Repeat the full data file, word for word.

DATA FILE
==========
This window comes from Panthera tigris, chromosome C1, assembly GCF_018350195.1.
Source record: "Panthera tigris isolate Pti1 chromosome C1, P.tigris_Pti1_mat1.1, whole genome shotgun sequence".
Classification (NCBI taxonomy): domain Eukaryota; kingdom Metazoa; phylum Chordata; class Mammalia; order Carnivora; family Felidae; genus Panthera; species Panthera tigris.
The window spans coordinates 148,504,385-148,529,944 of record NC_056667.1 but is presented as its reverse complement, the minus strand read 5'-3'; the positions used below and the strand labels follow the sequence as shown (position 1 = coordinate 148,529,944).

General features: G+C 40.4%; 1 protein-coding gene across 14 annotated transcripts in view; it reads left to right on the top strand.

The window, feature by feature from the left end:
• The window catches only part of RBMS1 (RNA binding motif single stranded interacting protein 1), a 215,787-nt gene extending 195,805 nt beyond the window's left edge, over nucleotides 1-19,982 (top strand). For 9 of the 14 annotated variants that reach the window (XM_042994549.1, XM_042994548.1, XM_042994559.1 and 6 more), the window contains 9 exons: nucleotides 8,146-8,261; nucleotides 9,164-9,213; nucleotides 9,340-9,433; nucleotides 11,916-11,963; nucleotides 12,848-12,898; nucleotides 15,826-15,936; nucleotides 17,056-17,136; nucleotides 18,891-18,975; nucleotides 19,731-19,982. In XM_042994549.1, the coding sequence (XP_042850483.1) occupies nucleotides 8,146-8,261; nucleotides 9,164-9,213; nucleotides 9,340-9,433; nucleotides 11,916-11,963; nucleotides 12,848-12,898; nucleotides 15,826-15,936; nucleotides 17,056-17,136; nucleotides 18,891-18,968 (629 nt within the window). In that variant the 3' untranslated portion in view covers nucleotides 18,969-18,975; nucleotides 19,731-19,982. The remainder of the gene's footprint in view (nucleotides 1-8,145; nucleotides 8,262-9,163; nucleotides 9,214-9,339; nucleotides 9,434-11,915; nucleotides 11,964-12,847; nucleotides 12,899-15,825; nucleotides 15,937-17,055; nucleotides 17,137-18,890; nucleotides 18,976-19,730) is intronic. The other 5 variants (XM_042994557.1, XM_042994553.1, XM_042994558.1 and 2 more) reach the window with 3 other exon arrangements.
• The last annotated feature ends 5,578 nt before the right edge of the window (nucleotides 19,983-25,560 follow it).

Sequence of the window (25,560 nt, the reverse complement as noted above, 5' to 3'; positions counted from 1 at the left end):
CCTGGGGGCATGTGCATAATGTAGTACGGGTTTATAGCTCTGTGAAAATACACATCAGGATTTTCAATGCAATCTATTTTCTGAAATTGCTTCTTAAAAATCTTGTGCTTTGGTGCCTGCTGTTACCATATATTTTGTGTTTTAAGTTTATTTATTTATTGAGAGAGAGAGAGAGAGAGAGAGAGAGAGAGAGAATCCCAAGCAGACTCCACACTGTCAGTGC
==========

This window comes from Panthera tigris, chromosome C1, assembly GCF_018350195.1.
Source record: "Panthera tigris isolate Pti1 chromosome C1, P.tigris_Pti1_mat1.1, whole genome shotgun sequence".
Classification (NCBI taxonomy): domain Eukaryota; kingdom Metazoa; phylum Chordata; class Mammalia; order Carnivora; family Felidae; genus Panthera; species Panthera tigris.
The window spans coordinates 148,504,385-148,529,944 of record NC_056667.1 but is presented as its reverse complement, the minus strand read 5'-3'; the positions used below and the strand labels follow the sequence as shown (position 1 = coordinate 148,529,944).

General features: G+C 40.4%; 1 protein-coding gene across 14 annotated transcripts in view; it reads left to right on the top strand.

The window, feature by feature from the left end:
• The window catches only part of RBMS1 (RNA binding motif single stranded interacting protein 1), a 215,787-nt gene extending 195,805 nt beyond the window's left edge, over nucleotides 1-19,982 (top strand). For 9 of the 14 annotated variants that reach the window (XM_042994549.1, XM_042994548.1, XM_042994559.1 and 6 more), the window contains 9 exons: nucleotides 8,146-8,261; nucleotides 9,164-9,213; nucleotides 9,340-9,433; nucleotides 11,916-11,963; nucleotides 12,848-12,898; nucleotides 15,826-15,936; nucleotides 17,056-17,136; nucleotides 18,891-18,975; nucleotides 19,731-19,982. In XM_042994549.1, the coding sequence (XP_042850483.1) occupies nucleotides 8,146-8,261; nucleotides 9,164-9,213; nucleotides 9,340-9,433; nucleotides 11,916-11,963; nucleotides 12,848-12,898; nucleotides 15,826-15,936; nucleotides 17,056-17,136; nucleotides 18,891-18,968 (629 nt within the window). In that variant the 3' untranslated portion in view covers nucleotides 18,969-18,975; nucleotides 19,731-19,982. The remainder of the gene's footprint in view (nucleotides 1-8,145; nucleotides 8,262-9,163; nucleotides 9,214-9,339; nucleotides 9,434-11,915; nucleotides 11,964-12,847; nucleotides 12,899-15,825; nucleotides 15,937-17,055; nucleotides 17,137-18,890; nucleotides 18,976-19,730) is intronic. The other 5 variants (XM_042994557.1, XM_042994553.1, XM_042994558.1 and 2 more) reach the window with 3 other exon arrangements.
• The last annotated feature ends 5,578 nt before the right edge of the window (nucleotides 19,983-25,560 follow it).

Sequence of the window (25,560 nt, the reverse complement as noted above, 5' to 3'; positions counted from 1 at the left end):
CCTGGGGGCATGTGCATAATGTAGTACGGGTTTATAGCTCTGTGAAAATACACATCAGGATTTTCAATGCAATCTATTTTCTGAAATTGCTTCTTAAAAATCTTGTGCTTTGGTGCCTGCTGTTACCATATATTTTGTGTTTTAAGTTTATTTATTTATTGAGAGAGAGAGAGAGAGAGAGAGAGAGAGAGAGAATCCCAAGCAGACTCCACACTGTCAGTGC